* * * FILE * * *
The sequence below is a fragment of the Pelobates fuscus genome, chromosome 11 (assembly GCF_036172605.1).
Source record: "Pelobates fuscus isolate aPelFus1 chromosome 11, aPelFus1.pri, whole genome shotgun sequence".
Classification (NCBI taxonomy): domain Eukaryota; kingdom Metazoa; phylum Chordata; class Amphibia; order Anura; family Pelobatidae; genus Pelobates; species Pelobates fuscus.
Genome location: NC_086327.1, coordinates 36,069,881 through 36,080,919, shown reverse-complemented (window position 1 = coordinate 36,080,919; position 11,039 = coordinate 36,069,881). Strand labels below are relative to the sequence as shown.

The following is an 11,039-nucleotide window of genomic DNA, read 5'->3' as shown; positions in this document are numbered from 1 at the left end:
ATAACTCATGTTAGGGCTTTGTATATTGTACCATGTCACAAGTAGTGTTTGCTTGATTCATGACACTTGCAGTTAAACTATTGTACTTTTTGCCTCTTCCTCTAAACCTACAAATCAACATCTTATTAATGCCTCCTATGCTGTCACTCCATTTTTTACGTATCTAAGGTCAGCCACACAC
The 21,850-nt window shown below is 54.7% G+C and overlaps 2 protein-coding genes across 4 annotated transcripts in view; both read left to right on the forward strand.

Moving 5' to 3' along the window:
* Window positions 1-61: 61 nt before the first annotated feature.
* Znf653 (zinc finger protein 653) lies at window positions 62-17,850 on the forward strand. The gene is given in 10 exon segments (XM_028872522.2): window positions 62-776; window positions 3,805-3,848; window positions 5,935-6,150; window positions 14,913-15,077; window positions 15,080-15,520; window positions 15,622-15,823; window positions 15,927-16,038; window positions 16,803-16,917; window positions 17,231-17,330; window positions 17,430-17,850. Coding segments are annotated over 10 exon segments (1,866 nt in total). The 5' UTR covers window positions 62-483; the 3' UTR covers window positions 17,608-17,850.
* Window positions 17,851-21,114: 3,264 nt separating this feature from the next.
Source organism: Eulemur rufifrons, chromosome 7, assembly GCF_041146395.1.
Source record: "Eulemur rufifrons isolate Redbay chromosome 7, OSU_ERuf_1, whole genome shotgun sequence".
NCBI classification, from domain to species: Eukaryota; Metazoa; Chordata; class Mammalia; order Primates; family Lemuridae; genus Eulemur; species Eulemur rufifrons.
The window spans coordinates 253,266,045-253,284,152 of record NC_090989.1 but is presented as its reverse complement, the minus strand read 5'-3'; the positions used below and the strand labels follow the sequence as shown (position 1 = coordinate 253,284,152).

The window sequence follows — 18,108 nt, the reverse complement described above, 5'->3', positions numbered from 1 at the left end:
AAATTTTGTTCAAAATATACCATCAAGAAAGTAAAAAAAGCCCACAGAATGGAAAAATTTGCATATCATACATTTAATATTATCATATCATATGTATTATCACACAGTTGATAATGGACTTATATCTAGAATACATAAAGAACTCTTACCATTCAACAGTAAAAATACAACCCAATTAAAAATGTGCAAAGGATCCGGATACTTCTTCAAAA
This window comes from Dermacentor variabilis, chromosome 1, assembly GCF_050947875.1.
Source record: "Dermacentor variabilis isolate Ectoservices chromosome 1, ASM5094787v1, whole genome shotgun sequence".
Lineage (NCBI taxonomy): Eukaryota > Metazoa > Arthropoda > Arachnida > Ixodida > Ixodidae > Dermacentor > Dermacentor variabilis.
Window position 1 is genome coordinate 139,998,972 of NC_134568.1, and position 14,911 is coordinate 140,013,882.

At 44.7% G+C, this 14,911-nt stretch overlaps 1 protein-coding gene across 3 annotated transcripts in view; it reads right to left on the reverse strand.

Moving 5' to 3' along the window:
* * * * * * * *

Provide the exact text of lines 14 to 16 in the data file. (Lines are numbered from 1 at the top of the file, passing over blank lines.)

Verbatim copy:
NCBI classification, from domain to species: Eukaryota; Metazoa; Chordata; class Mammalia; order Primates; family Lemuridae; genus Eulemur; species Eulemur rufifrons.
The window spans coordinates 253,266,045-253,284,152 of record NC_090989.1 but is presented as its reverse complement, the minus strand read 5'-3'; the positions used below and the strand labels follow the sequence as shown (position 1 = coordinate 253,284,152).

The window sequence follows — 18,108 nt, the reverse complement described above, 5'->3', positions numbered from 1 at the left end: